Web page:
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Protests rage across US over George Floyd’s death as Trump threatens ‘thugs’ with further state violence

PROTESTS spread across the United States today over the police killing of unarmed black man George Floyd in Minneapolis on Monday – with a tweet from President Donald Trump threatening further state violence only inflaming anger in black communities.

Thousands took to the streets of the city on Thursday night in a peaceful march for justice, while in other parts clashes broke out and protesters torched a police station.

But the officer who killed him was charged with third-degree murder in a victory for mass protest.

Journalists trying to cover the unrest were arrested by the Minnesota State Patrol, with CNN reporter Omar Jimenez handcuffed and led away while on air.

A producer and a photojournalist for CNN were also taken away in handcuffs. The force said it was “clearing the streets and restoring order” and that they were soon released.

Protester Erika Atson, a black woman who said she remembered her brothers’ arrests as children on the false assumption that they had guns, said: “We don’t want to be here fighting against anyone. We don’t want to be hurt. We don’t want to cause any damage. We just want the police officer to be held accountable.”

Firefighters worked to tackle blazes in the city’s business district where many outlets were set alight, and the National Guard blocked access to central streets. 

Hundreds rallied in Phoenix, Arizona, carrying signs declaring “Silence is violence” and “Being black should not be a death sentence.” Police attacked demonstrators with pepper spray and rubber bullets and many responded by hurling rocks and bottles.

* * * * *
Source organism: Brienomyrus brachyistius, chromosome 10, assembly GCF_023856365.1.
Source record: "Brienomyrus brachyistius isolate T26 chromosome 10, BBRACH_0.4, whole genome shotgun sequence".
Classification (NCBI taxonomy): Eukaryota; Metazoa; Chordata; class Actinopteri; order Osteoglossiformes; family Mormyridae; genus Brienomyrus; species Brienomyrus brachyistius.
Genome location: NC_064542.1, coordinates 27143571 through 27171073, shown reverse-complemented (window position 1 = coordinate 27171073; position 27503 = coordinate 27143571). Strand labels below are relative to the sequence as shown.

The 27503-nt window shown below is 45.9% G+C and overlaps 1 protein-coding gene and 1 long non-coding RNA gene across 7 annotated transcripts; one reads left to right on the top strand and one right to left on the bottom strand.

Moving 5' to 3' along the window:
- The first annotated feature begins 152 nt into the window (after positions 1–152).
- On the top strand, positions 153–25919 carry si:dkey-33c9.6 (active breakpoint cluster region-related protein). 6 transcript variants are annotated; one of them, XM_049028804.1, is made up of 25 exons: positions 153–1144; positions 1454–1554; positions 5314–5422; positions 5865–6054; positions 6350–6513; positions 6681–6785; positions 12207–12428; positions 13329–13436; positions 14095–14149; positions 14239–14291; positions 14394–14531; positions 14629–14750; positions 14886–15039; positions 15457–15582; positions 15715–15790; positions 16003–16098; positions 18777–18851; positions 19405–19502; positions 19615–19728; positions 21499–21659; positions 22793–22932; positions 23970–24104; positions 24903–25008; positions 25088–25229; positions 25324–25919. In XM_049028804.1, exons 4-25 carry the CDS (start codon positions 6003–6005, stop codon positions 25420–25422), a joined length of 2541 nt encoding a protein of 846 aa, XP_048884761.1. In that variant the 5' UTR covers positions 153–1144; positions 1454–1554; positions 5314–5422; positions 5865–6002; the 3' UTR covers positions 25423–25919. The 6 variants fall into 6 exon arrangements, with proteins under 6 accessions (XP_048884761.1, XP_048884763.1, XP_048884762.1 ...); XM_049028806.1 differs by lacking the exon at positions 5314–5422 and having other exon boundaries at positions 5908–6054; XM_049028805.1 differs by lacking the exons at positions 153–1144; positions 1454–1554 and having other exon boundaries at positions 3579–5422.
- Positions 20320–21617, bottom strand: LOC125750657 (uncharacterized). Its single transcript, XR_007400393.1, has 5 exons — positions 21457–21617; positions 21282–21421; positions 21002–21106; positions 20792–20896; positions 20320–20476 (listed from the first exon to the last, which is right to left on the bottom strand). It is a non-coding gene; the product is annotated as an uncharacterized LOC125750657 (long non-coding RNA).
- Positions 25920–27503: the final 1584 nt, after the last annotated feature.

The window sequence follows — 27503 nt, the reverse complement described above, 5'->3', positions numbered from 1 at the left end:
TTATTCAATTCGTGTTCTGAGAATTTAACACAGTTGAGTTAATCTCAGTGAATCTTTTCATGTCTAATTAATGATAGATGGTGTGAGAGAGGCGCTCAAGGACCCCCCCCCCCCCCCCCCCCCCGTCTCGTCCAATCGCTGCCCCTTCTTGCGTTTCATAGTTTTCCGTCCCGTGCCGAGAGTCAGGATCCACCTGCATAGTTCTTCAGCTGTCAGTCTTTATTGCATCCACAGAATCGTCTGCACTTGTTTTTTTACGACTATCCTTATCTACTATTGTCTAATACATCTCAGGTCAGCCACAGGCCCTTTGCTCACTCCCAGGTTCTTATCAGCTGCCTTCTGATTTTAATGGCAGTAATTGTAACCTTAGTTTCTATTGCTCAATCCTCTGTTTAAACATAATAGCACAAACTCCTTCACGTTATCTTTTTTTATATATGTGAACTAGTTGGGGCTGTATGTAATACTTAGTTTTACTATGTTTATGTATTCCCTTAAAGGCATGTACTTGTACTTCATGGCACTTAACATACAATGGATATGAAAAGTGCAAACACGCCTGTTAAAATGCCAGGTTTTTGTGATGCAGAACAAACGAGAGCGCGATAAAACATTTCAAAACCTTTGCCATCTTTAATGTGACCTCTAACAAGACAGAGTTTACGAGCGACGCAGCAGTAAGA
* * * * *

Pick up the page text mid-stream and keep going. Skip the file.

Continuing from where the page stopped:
Mr Trump tweeted that the Minneapolis protesters were “thugs” and warned: “When the looting starts, the shooting starts,” a quote from 1960s Miami police chief Walter Headley as part of a crackdown on “young hoodlums who have taken advantage of the civil rights campaign.” It is associated with state violence against black people by a police chief who added: “We don’t mind being accused of police brutality.”

Twitter covered the tweet with a warning that it violated its standards as it glorified violence, but allowed people to click through to it as it said seeing what the President had said was in the public interest.

Protests took place in New York, Columbus, Los Angeles, Denver and Memphis among other cities.

In Louisville, Kentucky, there were protests over the death of black woman Breonna Taylor, who was fatally shot in March when police raided her home after mistaking it for another person’s address.

Seven people were shot during the Louisville protests but police said they had not fired at anyone.

George Floyd was ordered out of his car and detained by police on Monday as they responded to reports that a forged banknote had been handed in at a nearby shop.

Officer Derek Chauvin knelt on Mr Floyd’s neck, and video shows him saying “I can’t breathe” before he passes out. He was pronounced dead at hospital. 

Chauvin, who had 18 previous complaints on his file, and three other officers were fired on Tuesday. Today Chauvin was charged with third-degree murder and manslaughter.

Today Hal Marx, mayor of Petal in Mississippi, rejected calls to resign after he tweeted that he could see “nothing unreasonable” in Floyd’s treatment, adding that anyone who can say “I can’t breathe” must be able to breathe and that the death was probably unrelated.


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